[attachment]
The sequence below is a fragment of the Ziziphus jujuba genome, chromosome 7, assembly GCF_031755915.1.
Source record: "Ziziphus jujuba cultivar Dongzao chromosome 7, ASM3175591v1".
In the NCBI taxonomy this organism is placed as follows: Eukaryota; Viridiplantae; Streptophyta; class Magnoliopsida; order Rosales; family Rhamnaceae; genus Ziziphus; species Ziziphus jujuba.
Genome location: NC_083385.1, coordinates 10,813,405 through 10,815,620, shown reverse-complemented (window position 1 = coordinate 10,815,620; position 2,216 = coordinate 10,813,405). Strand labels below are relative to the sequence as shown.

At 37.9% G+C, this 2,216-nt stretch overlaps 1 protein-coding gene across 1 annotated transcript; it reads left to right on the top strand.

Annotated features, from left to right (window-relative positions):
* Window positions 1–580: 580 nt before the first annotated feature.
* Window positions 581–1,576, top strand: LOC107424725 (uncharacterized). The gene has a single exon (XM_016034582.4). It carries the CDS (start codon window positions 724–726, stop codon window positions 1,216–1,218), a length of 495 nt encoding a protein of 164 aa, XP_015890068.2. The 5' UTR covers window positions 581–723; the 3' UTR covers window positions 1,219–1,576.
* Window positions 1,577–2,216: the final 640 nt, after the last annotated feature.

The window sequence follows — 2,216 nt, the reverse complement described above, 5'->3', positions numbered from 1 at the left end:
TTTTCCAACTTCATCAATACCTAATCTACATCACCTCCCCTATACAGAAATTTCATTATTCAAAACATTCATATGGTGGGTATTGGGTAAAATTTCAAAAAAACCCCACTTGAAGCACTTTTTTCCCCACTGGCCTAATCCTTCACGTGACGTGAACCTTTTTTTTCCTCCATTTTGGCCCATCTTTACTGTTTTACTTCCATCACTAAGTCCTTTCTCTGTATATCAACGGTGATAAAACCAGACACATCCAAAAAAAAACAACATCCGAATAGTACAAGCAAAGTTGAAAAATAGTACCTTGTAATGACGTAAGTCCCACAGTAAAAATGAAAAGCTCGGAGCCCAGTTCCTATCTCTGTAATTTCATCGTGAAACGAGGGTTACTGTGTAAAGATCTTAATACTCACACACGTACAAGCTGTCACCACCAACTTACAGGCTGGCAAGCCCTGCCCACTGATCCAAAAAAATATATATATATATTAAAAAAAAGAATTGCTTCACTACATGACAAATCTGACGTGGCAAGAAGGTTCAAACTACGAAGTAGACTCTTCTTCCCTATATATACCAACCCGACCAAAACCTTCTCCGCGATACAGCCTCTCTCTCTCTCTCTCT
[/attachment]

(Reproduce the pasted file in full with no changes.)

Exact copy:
The sequence below is a fragment of the Ziziphus jujuba genome, chromosome 7, assembly GCF_031755915.1.
Source record: "Ziziphus jujuba cultivar Dongzao chromosome 7, ASM3175591v1".
In the NCBI taxonomy this organism is placed as follows: Eukaryota; Viridiplantae; Streptophyta; class Magnoliopsida; order Rosales; family Rhamnaceae; genus Ziziphus; species Ziziphus jujuba.
Genome location: NC_083385.1, coordinates 10,813,405 through 10,815,620, shown reverse-complemented (window position 1 = coordinate 10,815,620; position 2,216 = coordinate 10,813,405). Strand labels below are relative to the sequence as shown.

At 37.9% G+C, this 2,216-nt stretch overlaps 1 protein-coding gene across 1 annotated transcript; it reads left to right on the top strand.

Annotated features, from left to right (window-relative positions):
* Window positions 1–580: 580 nt before the first annotated feature.
* Window positions 581–1,576, top strand: LOC107424725 (uncharacterized). The gene has a single exon (XM_016034582.4). It carries the CDS (start codon window positions 724–726, stop codon window positions 1,216–1,218), a length of 495 nt encoding a protein of 164 aa, XP_015890068.2. The 5' UTR covers window positions 581–723; the 3' UTR covers window positions 1,219–1,576.
* Window positions 1,577–2,216: the final 640 nt, after the last annotated feature.

The window sequence follows — 2,216 nt, the reverse complement described above, 5'->3', positions numbered from 1 at the left end:
TTTTCCAACTTCATCAATACCTAATCTACATCACCTCCCCTATACAGAAATTTCATTATTCAAAACATTCATATGGTGGGTATTGGGTAAAATTTCAAAAAAACCCCACTTGAAGCACTTTTTTCCCCACTGGCCTAATCCTTCACGTGACGTGAACCTTTTTTTTCCTCCATTTTGGCCCATCTTTACTGTTTTACTTCCATCACTAAGTCCTTTCTCTGTATATCAACGGTGATAAAACCAGACACATCCAAAAAAAAACAACATCCGAATAGTACAAGCAAAGTTGAAAAATAGTACCTTGTAATGACGTAAGTCCCACAGTAAAAATGAAAAGCTCGGAGCCCAGTTCCTATCTCTGTAATTTCATCGTGAAACGAGGGTTACTGTGTAAAGATCTTAATACTCACACACGTACAAGCTGTCACCACCAACTTACAGGCTGGCAAGCCCTGCCCACTGATCCAAAAAAATATATATATATATTAAAAAAAAGAATTGCTTCACTACATGACAAATCTGACGTGGCAAGAAGGTTCAAACTACGAAGTAGACTCTTCTTCCCTATATATACCAACCCGACCAAAACCTTCTCCGCGATACAGCCTCTCTCTCTCTCTCTCT